Any LAIKA film on Blu-ray is going to look good, but the 4K UHD with HDR, specifically Dolby Vision, is a game-changer in how one experiences this film. Consider that this film was released previously on home video with 3D glasses as there are built-in elements to this tale that are meant to jump out at you. With the increased detail comes an increase in the depth of field, so while watching this sans-3D glasses/equipment there’s an improved sense of complexity to the images whether in the foreground or background. Don’t mistake this to mean that you’ll actually believe that The Beldam is jumping out at you in its Other Mother form, it’s that the improved picture allows for an increase in information on screen, thereby removing a general flatness present in standard definition DVDs (improved for sure in the Blu-rays). Put another way, in the scene with Sergei (voiced by Ian McShane) and his performing mice in The Beldam’s world, one feels as though they are upon the stage with him, the edges of it just beyond your fingertips (not to mention noticing that his jacket appears to be made of felt). In addition, the enlarged storage space of the disc allows for more data, translating to more visible details in each frame. For a lot of films, HDR just means inkier blacks and brighter colors because of the more accurate color spectrum on display. With Coraline, it also means being able to see details one might miss. In the gorgeous scene in which Coraline crawls from her world to the world of The Beldam, the tube she moves through is a beautiful swirl of blues and purples. With more data due to 4K, you can almost get the sense that the tube is made of a cotton linen, where before the focus may have been on the shape and color rather than the material used to make it. With LAIKA being a studio known for the striking work of its artisans, the 4K allows you to see their work exactly as intended, possibly for the first time.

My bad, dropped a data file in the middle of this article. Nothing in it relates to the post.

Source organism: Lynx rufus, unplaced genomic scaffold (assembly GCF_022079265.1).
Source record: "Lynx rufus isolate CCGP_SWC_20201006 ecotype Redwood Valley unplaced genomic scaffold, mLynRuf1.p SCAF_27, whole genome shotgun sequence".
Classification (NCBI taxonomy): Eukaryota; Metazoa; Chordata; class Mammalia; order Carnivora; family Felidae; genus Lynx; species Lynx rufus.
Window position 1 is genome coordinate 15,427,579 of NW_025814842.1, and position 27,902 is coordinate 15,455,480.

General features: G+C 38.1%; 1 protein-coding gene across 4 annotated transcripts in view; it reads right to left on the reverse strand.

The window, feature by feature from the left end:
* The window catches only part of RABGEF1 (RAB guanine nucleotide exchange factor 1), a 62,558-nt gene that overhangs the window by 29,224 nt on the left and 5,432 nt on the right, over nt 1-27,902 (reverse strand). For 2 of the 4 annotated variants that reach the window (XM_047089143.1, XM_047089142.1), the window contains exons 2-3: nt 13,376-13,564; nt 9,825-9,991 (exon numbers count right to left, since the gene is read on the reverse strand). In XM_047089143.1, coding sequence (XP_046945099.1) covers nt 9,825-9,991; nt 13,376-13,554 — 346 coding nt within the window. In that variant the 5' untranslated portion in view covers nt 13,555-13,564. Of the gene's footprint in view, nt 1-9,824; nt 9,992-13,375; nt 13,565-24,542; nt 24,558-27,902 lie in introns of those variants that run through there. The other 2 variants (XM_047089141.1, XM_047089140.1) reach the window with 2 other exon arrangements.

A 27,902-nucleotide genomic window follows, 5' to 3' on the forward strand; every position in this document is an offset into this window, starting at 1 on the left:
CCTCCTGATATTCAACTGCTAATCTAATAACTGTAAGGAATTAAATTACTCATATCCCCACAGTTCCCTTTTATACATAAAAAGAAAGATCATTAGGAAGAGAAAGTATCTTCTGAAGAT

These 4K UHD remasters also include a brand-new Dolby Atmos track, however, that could not be tested as my home theater does not yet have that capability. However, I can safely report that the clarity on the English 5.1 track plays as strongly and clear as on the previous Blu-ray LAIKA/Shout! re-release.